The 7 principles of HACCP
Businesses that prepare and serve food must ensure that it is safe for their customers to eat. Here we take a look at the seven principles of HACCP.
Restaurants, cafes and quirky eateries across the UK and around the world pride themselves in serving tasty dishes that keep customers returning visit after visit. It is crucial that the food served to customers is safe to eat and has not been contaminated by unclean surfaces or utensils.
Over in the US, in one year foodborne illnesses caused 4,200 hospitalisations and 80 deaths - the equivalent of 15 per cent of the country’s population - according to a study by the Centers for Disease Control and Prevention (CDC). Of the foodborne illnesses, Salmonella was found to be the most common, accounting for 38 per cent of the reported infections. Other illnesses included Campylobacter and Vibrio.
Businesses should develop a Hazard Analysis and Critical Control Points (HACCP) plan in order to minimise the risk of food contamination. HACCP is a system that helps to identify and control food-related health risks by monitoring food production, storage and distribution. The aim of this system is to prevent food becoming unsafe, rather than evaluating an end product.
With HACCP, food producers have an obligation to ensure their products are safe for consumption, rather than placing this responsibility solely on food inspectors. Here we look at the seven principles of HACCP and how your organisations can adhere to them.
1. Analyse all hazards
Businesses should identify all potential hazards within the food production process. They can list the steps within the production process, highlighting where are where hazards are likely to occur.
Create a checklist, either digital or on paper, that you and other food professionals can easily access. Professionals should go through this checklist on a frequent basis to ensure food is safe.
2. CCP identification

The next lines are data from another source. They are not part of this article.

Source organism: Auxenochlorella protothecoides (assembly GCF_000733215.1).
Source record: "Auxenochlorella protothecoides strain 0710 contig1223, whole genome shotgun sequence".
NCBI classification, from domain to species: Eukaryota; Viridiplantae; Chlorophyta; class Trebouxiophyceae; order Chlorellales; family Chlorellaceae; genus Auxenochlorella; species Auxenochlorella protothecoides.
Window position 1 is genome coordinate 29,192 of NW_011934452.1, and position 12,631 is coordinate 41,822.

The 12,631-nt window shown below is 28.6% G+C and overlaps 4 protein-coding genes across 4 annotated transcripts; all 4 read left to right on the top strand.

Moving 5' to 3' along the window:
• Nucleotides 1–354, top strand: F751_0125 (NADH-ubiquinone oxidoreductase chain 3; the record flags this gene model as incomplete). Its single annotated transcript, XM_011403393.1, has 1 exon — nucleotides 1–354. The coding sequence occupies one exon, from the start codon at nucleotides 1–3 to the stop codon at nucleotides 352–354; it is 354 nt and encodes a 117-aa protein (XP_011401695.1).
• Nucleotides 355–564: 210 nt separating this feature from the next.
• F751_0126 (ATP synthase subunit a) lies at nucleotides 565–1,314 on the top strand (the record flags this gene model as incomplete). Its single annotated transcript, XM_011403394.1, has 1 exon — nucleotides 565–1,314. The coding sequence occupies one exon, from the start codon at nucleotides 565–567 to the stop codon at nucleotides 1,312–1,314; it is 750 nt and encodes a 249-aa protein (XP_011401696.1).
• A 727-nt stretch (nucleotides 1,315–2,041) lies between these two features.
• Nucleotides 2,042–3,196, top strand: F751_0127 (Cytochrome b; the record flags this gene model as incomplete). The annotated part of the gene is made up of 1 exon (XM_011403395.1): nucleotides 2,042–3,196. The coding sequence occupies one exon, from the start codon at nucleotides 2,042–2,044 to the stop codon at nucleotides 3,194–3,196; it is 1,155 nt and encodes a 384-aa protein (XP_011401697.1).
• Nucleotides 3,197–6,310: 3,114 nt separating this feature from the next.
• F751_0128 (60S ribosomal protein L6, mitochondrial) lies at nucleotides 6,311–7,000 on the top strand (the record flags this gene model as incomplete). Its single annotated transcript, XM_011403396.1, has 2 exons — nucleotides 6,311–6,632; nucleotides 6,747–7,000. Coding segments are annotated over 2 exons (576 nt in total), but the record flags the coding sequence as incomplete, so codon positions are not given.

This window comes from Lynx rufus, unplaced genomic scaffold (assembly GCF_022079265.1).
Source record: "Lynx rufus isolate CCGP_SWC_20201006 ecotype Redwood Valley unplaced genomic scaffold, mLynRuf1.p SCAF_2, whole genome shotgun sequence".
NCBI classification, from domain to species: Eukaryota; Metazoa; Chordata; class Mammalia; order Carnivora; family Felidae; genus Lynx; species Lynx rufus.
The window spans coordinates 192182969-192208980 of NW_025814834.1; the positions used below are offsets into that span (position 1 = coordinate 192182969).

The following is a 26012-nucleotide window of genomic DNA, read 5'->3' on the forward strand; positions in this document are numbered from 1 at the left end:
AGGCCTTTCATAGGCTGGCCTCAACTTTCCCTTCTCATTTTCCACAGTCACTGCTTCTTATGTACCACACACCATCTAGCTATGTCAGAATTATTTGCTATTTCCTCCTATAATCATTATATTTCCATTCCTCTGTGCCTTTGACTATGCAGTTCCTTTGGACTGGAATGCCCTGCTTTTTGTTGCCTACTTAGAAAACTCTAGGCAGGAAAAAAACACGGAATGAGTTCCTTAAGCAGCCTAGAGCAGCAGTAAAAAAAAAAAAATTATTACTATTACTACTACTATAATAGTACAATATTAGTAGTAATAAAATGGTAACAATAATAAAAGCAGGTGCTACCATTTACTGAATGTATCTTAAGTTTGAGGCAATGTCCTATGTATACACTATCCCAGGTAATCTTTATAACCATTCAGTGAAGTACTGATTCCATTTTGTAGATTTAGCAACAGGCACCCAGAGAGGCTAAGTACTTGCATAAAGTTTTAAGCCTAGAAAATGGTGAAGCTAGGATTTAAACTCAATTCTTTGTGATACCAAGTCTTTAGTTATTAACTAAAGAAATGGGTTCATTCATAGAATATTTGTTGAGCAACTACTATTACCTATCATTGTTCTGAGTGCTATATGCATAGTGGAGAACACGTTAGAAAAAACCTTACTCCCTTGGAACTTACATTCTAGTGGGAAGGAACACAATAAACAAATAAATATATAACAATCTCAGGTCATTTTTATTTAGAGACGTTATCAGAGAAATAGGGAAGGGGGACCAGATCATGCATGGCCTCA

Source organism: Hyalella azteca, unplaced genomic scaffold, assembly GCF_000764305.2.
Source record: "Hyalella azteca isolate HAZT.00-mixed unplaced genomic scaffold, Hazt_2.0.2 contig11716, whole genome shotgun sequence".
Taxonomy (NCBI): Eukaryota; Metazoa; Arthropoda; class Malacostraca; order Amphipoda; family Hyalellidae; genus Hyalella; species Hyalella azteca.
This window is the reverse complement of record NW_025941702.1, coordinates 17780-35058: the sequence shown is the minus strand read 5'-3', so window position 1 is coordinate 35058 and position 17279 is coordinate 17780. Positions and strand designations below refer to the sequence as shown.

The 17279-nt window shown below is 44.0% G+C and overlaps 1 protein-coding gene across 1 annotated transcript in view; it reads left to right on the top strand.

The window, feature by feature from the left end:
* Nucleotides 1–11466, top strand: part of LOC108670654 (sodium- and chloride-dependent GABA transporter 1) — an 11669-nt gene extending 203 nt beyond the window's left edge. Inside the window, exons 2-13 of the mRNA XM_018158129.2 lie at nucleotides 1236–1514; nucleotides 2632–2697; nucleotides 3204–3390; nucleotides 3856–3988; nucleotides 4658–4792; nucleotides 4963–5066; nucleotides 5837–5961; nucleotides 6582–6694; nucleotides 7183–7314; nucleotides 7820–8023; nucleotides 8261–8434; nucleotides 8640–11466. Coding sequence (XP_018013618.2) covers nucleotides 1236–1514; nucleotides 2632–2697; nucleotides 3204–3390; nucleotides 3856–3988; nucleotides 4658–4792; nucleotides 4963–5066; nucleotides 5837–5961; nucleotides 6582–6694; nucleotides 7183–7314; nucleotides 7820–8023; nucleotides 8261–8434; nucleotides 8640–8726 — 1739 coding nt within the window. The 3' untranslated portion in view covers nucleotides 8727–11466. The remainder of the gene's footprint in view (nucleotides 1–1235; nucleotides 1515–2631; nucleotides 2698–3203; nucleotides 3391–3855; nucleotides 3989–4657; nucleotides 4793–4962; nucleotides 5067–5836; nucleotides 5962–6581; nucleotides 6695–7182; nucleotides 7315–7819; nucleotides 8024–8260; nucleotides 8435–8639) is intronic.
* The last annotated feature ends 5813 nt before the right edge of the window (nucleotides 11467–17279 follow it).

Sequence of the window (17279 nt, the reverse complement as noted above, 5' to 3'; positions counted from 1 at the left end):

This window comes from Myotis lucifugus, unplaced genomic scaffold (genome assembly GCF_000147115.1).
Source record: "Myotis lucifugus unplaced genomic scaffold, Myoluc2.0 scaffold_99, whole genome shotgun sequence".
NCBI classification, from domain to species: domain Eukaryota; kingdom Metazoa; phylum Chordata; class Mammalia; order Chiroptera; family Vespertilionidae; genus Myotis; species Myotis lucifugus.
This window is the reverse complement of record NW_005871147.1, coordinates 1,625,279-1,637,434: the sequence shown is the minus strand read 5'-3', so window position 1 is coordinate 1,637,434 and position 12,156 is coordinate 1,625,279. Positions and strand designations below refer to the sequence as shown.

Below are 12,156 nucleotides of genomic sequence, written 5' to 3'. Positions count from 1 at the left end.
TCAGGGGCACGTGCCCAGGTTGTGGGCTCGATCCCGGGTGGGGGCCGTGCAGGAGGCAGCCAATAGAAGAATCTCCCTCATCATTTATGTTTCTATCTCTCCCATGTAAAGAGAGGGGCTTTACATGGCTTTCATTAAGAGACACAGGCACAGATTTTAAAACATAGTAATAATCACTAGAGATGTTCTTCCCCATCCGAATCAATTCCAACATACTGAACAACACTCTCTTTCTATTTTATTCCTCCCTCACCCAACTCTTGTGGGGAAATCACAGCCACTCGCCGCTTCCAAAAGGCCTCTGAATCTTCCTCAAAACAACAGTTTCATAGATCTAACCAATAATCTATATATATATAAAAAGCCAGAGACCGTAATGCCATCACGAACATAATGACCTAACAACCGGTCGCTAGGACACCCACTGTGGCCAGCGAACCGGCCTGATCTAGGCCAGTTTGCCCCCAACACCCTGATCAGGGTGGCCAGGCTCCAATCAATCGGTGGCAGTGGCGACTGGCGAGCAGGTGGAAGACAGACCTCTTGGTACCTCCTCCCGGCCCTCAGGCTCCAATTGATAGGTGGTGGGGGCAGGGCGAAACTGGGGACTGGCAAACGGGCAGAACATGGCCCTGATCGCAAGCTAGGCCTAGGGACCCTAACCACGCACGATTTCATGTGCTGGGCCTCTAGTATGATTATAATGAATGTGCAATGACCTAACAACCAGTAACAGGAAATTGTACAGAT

Should you identify a food safety hazard, action must be taken immediately, this is known as critical control point (CCP) identification. This is the exact point at which control can be applied to the hazard - reducing, preventing or eliminating it.
Managers in food production should clearly identify CCPs in surveys and encourage employees to properly identify them. In order to do this, employees must be trained.
3. Highlight critical limits
Food production businesses must establish critical limits, including a maximum and minimum value to which food must be controlled at a CCP, in order to eliminate the occurrence of a hazard. These limits should be fully understood by all staff.
4. Monitor procedures
By constantly monitoring food safety procedures, employees will be able to measure the critical limit at every CCP. In order to do this, employers must determine how this measurement will be taken, when it will be taken, how often, and which member of the team is responsible for this data collection.
5. Correcting hazards
When a problem is highlighted, an appropriate response to this must be established. To do this, you must clearly outline how you will prevent potentially dangerous food from entering your businesses food chain and how you correct the process.
It is important for food professionals to act quickly in such an instance, informing members and ensuring the issue is corrected as soon as possible.
The HACCP plan must be verified. This can be done by increasing auditing of CCPs, shipment review, product testing, record review and instrument calibration. To do this, it is best to use an easily accessible online platform that allows you to create a number of surveys for the various activities as and when you need them.
7. Keep records
By keeping a record of the safety measures your business has taken, employees can refer back to information that may help them deal with a food safety problem in the future. Your records should include information about the HACCP plan, hazard analyses and all other procedures.
However, it is crucial for those documenting the process to collect accurate data. This can be made easier by providing employees with an easy-to-use reporting system that organises and analyses data.
Further to the HACCP plan, food employers should also conduct regular inspections to make sure conditions are at a sanitary level, in line with government regulations. Businesses should also make sure their HACCP is organised well, remembering that sticking to the plan and taking action when necessary will reduce the risk of food contamination, helping you to create a brand that customers keep returning to.